With the growth of the internet, many more people these days choose to work from home. Using an inexpensive wood burning stove for warmth in the daytime will save hundreds every year on gas bills.

As well as foraging in woodland for free fuel, there are other sources for firewood. Joinery companies and timber merchants will have a lot of waste wood, which may just go in a bin and be used for landfill. It can do no harm to ask the local companies who work with wood if you can take their off-cuts off their hands, doing each other a favour.

Wood burning stoves may need to be cleaned out when they are cold, which takes a little time, but they also provide a comfort that just isn’t possible with other fuels. Just to have a glowing stove in the kitchen or living room warms the heart as well as the hands. Who wants to sit at home on a chilly winter’s evening and stare at a radiator?

Can I use Coal in My log Burner

Heat Output Capacities for Wood Burning Stoves

When choosing to install a wood burning stove, you need not be constrained by where your chimney is sited, as you can have a flue installed on to an outside wall. This flexibility makes a firewood fuelled stove a match for any other form of heating. Also, the cost of installation should not deter anyone as this will be more than recouped with the saving on conventional heating bills.

Heat Output Capacities

Stoves are available in a number of heat output capacities, so it is advisable to check the dimensions of the room in which it is to be sited. Firewood burning appliances are available in a range from outputs of around five Kw up to 20 Kw, so it is essential to have a stove that has enough potential to heat the room, but also doesn’t give out too much heat.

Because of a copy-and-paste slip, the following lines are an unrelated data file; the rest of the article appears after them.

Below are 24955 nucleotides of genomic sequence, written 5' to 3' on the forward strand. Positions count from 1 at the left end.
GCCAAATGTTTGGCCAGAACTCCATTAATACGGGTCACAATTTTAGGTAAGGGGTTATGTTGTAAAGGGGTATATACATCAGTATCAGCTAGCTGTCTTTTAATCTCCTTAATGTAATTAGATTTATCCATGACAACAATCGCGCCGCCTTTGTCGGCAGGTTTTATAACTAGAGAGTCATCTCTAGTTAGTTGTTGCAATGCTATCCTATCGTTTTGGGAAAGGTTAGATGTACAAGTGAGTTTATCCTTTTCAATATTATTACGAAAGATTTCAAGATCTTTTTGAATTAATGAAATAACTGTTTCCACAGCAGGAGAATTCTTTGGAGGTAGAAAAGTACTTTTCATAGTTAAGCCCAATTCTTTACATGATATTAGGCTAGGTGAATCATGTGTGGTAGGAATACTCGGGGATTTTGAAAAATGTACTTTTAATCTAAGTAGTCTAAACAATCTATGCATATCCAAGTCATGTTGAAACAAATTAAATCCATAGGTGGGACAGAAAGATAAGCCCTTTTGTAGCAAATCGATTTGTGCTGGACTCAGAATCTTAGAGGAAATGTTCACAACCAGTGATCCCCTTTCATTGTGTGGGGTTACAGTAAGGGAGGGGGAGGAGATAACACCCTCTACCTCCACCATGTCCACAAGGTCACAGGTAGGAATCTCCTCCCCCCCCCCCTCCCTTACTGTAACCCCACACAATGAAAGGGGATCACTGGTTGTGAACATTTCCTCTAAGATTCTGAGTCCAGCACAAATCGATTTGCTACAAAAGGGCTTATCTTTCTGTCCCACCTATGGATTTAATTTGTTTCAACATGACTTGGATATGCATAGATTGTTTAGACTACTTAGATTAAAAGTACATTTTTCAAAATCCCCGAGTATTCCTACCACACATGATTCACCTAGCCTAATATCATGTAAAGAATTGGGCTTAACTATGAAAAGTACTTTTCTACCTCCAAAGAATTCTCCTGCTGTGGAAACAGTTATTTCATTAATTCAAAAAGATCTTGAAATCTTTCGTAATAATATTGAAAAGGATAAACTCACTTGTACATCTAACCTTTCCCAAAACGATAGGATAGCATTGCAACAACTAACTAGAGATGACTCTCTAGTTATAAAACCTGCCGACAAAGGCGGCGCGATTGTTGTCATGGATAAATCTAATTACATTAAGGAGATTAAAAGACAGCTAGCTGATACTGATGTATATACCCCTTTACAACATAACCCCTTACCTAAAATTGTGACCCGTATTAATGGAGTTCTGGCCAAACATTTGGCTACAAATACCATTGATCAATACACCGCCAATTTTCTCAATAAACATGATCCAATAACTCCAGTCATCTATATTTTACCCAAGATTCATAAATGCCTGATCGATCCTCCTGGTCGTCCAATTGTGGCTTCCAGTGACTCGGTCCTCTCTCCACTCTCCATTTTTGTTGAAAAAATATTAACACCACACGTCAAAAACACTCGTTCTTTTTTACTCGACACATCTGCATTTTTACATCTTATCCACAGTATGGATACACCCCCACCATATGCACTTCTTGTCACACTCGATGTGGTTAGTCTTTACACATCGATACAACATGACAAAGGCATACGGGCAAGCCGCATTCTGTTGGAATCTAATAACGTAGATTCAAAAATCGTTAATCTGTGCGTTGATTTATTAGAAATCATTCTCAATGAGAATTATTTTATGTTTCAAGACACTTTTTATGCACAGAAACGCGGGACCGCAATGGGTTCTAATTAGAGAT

Another factor to consider is what type of property you live in. You have to consider whether the walls are insulated, with a double skin of bricks, uninsulated cavity walls, double glazing and roof insulation, as these will affect the amount of energy you need.


It is essential to decide what job you want your firewood stove to do – warming the kitchen or living room, cooking or both. Another thing to consider are the doors. Do you want solid cast iron doors, or glass doors that allow you to see the flames dancing inside?


If you are new to wood burners, it is unlikely that you will have a supply of properly seasoned wood, but it is available from garden centres as well as specialist suppliers who can deliver larger amounts. Once you have a good supply, it is time to start looking for more wood so it has time to season before your first load has finished. One of the great advantages of a wood burning stove is that fuel is often free, or at worst cheap, so to start and continue saving you should add to the woodpile regularly.


It may sound like the simplest thing in the world to light a fire, but starting a wood burning stove takes a little getting used to. Although hardwood is the best fuel to use for maximum heat output, it is difficult to ignite at first. You should have a supply of hardwood for the longer burn, but also seasoned softwood that will ignite more quickly and act as kindling for the main fuel. Using paper as kindling can often be quite messy, as the ashes can escape from the firebox.


The easiest and cleanest way to get the stove going is to use paraffin firelighters. These can be lit easily, igniting your softwood which in turn will ignite the hardwood. Leaving the stove door open slightly for a short while as the fire begins to burn will also prevent condensation, and anyone who has a firewood fuelled stove will tell you that any form of moisture should be avoided. The lighting procedure will take a little time to get used to, but it will be worth it in the end.